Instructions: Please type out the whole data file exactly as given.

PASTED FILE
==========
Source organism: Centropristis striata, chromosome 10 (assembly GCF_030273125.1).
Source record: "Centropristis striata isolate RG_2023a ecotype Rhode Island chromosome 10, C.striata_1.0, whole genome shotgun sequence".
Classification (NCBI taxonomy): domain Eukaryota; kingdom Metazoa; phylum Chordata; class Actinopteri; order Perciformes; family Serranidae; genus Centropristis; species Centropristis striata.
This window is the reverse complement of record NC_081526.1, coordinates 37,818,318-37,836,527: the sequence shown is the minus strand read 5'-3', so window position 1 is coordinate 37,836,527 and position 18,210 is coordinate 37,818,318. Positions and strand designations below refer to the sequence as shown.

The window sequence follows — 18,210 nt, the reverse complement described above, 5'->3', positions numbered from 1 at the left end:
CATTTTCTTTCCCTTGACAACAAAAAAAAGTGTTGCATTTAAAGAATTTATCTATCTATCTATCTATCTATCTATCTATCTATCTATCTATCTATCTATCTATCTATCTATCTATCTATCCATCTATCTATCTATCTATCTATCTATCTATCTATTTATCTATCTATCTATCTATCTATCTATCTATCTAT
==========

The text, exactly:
Source organism: Centropristis striata, chromosome 10 (assembly GCF_030273125.1).
Source record: "Centropristis striata isolate RG_2023a ecotype Rhode Island chromosome 10, C.striata_1.0, whole genome shotgun sequence".
Classification (NCBI taxonomy): domain Eukaryota; kingdom Metazoa; phylum Chordata; class Actinopteri; order Perciformes; family Serranidae; genus Centropristis; species Centropristis striata.
This window is the reverse complement of record NC_081526.1, coordinates 37,818,318-37,836,527: the sequence shown is the minus strand read 5'-3', so window position 1 is coordinate 37,836,527 and position 18,210 is coordinate 37,818,318. Positions and strand designations below refer to the sequence as shown.

The window sequence follows — 18,210 nt, the reverse complement described above, 5'->3', positions numbered from 1 at the left end:
CATTTTCTTTCCCTTGACAACAAAAAAAAGTGTTGCATTTAAAGAATTTATCTATCTATCTATCTATCTATCTATCTATCTATCTATCTATCTATCTATCTATCTATCTATCTATCTATCCATCTATCTATCTATCTATCTATCTATCTATCTATTTATCTATCTATCTATCTATCTATCTATCTATCTAT